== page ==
The Personality Game
Once detailed documentation of the technical aspects of the role has been produced, managers must turn their attention to the personality characteristics and academic abilities required and develop formal person specifications to assess against at interview or other selection process.

Often, those without the ‘necessary’ qualifications on paper are dismissed at the first hurdle. But, there should be a concerted effort at this stage to establish an individual’s potential to learn in addition to existing qualifications. Many do not fulfil their full promise at an early age and are capable of a great deal more, given the right environment and encouragement to succeed.

The comprehensive exclusion of an entire group of people based solely on their existing qualifications could rule out some very capable candidates who simply need the right environment in which to thrive.

The question of whether the new person will fit in with the existing group is one which cannot be overlooked. The dynamics of a team play an important part in its overall efficiency and effectiveness and should be harnessed to maximise the potential benefits.

These are difficult issues which may seem impossible to measure.

Assessment programmes, designed to meet very specific recruitment needs, define the competencies required for individual roles and measure candidates against those roles in a consistent and objective manner. The in-depth interview and evaluation techniques involved in achieving this will help to highlight a candidate’s personality traits and intellectual capacity, thereby improving the likelihood of appointing the right person.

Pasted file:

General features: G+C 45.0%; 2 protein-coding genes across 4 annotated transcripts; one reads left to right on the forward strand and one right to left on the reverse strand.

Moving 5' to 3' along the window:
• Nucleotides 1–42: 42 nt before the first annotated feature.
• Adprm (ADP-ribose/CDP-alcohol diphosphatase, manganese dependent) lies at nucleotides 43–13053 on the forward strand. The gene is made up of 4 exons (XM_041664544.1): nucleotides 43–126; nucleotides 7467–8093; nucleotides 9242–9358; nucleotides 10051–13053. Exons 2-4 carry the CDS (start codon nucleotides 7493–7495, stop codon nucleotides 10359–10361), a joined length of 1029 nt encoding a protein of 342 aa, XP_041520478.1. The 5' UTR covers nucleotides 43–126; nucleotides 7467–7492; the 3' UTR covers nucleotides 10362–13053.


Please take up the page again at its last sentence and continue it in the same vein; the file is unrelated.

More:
In this way – a more detailed picture of an individual can be developed and a more realistic view taken on whether they are suitable for a particular role.

Routes to Success

There are a number of accepted paths to a career in quality.

A move straight from school into an apprentice or other trainee role is common, whilst changing from another functional area into the quality side is also popular.

Qualifications in quality are available at all levels from ONC and HNC to degree and beyond. Graduate quality engineers – although still somewhat rare – are becoming more common. They offer proven academic capabilities and an understanding of the whole quality issue and should develop into a valuable member of the quality team with the right training and experience.

The most sought after quality engineers are those who offer functional expertise (whether in the form of qualifications or experience) supplemented with quality skills and / or qualifications. These individuals provide an in-depth understanding of their own area of specialism, together with an insight into the quality function.